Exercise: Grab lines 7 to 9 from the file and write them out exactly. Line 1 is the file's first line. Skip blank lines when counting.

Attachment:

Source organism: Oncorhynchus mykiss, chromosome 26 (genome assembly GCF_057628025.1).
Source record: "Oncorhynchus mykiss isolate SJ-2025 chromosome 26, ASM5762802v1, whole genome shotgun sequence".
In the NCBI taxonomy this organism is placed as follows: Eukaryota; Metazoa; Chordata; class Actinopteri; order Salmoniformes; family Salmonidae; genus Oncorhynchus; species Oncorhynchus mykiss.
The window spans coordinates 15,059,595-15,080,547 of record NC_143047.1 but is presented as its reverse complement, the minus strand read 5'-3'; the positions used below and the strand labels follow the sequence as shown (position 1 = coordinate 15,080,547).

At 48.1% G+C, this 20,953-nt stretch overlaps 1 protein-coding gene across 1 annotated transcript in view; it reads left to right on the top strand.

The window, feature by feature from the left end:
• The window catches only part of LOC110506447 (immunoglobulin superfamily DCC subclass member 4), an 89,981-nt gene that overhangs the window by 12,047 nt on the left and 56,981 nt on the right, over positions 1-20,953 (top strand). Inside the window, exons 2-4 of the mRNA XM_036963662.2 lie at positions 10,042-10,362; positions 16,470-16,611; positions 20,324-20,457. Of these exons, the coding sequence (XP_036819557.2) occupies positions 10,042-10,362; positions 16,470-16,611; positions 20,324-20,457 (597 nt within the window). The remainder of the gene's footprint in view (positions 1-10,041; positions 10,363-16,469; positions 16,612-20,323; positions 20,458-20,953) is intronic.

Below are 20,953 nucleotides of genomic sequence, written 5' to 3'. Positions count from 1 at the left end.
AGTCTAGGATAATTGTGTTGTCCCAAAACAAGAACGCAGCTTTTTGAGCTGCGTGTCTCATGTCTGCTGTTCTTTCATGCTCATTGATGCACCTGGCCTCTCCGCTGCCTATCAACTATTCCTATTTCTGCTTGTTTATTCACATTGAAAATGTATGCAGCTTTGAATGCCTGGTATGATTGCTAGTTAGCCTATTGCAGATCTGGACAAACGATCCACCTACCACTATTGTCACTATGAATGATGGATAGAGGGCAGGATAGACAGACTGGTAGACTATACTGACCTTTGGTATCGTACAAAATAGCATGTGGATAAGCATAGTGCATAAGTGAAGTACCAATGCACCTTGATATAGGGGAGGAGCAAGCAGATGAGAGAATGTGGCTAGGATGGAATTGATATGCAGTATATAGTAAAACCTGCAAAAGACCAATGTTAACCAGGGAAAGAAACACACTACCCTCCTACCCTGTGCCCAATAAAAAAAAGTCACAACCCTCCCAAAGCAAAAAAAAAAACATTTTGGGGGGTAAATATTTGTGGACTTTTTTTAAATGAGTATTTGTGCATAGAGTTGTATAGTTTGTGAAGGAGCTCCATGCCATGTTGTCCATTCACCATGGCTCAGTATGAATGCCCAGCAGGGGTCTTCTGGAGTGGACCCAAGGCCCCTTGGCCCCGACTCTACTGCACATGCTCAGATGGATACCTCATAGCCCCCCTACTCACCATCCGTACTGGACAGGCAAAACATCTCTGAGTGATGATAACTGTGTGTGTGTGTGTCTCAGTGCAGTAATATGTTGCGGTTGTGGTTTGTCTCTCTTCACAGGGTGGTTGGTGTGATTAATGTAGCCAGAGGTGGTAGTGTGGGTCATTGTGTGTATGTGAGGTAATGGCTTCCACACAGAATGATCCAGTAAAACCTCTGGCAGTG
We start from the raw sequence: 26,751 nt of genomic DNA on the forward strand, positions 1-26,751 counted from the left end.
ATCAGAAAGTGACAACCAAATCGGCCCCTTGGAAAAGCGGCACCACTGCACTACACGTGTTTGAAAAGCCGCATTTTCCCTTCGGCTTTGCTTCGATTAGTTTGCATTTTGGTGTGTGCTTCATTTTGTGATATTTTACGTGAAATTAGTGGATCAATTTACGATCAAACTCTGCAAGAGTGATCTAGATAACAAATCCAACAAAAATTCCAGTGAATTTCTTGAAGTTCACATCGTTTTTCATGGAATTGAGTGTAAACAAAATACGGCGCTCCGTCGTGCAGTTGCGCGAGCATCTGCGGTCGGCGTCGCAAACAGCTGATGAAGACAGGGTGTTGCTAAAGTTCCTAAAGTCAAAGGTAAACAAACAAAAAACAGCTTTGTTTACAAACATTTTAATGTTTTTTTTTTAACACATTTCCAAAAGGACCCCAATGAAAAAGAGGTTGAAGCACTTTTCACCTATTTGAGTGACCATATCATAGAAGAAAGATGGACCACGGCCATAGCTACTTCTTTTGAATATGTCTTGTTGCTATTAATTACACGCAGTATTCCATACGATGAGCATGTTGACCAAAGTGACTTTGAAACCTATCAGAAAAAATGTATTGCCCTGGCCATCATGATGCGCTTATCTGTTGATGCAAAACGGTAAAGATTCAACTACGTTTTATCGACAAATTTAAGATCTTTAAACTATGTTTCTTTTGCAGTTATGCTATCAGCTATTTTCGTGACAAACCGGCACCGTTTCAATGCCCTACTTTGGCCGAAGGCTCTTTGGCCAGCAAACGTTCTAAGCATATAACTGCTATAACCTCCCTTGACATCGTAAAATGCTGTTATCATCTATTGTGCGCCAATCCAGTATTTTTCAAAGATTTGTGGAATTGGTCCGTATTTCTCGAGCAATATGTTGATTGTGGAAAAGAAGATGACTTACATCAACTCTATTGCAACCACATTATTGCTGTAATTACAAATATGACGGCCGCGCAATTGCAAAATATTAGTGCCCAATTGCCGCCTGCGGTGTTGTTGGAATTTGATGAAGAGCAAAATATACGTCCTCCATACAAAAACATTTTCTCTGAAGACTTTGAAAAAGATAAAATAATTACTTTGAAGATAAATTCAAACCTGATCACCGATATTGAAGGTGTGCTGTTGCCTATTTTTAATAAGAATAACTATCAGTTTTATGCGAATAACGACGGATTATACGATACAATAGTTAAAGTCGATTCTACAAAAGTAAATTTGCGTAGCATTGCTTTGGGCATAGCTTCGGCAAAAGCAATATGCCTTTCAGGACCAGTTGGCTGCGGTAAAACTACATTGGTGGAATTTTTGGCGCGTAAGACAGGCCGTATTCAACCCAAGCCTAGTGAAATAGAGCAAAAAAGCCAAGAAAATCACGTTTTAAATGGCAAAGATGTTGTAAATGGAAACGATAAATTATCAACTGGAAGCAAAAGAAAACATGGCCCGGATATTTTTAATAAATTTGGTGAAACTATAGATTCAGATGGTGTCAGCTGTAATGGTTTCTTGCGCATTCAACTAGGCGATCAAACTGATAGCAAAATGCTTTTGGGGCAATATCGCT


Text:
• The window catches only part of LOC110506447 (immunoglobulin superfamily DCC subclass member 4), an 89,981-nt gene that overhangs the window by 12,047 nt on the left and 56,981 nt on the right, over positions 1-20,953 (top strand). Inside the window, exons 2-4 of the mRNA XM_036963662.2 lie at positions 10,042-10,362; positions 16,470-16,611; positions 20,324-20,457. Of these exons, the coding sequence (XP_036819557.2) occupies positions 10,042-10,362; positions 16,470-16,611; positions 20,324-20,457 (597 nt within the window). The remainder of the gene's footprint in view (positions 1-10,041; positions 10,363-16,469; positions 16,612-20,323; positions 20,458-20,953) is intronic.

Below are 20,953 nucleotides of genomic sequence, written 5' to 3'. Positions count from 1 at the left end.
AGTCTAGGATAATTGTGTTGTCCCAAAACAAGAACGCAGCTTTTTGAGCTGCGTGTCTCATGTCTGCTGTTCTTTCATGCTCATTGATGCACCTGGCCTCTCCGCTGCCTATCAACTATTCCTATTTCTGCTTGTTTATTCACATTGAAAATGTATGCAGCTTTGAATGCCTGGTATGATTGCTAGTTAGCCTATTGCAGATCTGGACAAACGATCCACCTACCACTATTGTCACTATGAATGATGGATAGAGGGCAGGATAGACAGACTGGTAGACTATACTGACCTTTGGTATCGTACAAAATAGCATGTGGATAAGCATAGTGCATAAGTGAAGTACCAATGCACCTTGATATAGGGGAGGAGCAAGCAGATGAGAGAATGTGGCTAGGATGGAATTGATATGCAGTATATAGTAAAACCTGCAAAAGACCAATGTTAACCAGGGAAAGAAACACACTACCCTCCTACCCTGTGCCCAATAAAAAAAAGTCACAACCCTCCCAAAGCAAAAAAAAAAACATTTTGGGGGGTAAATATTTGTGGACTTTTTTTAAATGAGTATTTGTGCATAGAGTTGTATAGTTTGTGAAGGAGCTCCATGCCATGTTGTCCATTCACCATGGCTCAGTATGAATGCCCAGCAGGGGTCTTCTGGAGTGGACCCAAGGCCCCTTGGCCCCGACTCTACTGCACATGCTCAGATGGATACCTCATAGCCCCCCTACTCACCATCCGTACTGGACAGGCAAAACATCTCTGAGTGATGATAACTGTGTGTGTGTGTGTCTCAGTGCAGTAATATGTTGCGGTTGTGGTTTGTCTCTCTTCACAGGGTGGTTGGTGTGATTAATGTAGCCAGAGGTGGTAGTGTGGGTCATTGTGTGTATGTGAGGTAATGGCTTCCACACAGAATGATCCAGTAAAACCTCTGGCAGTG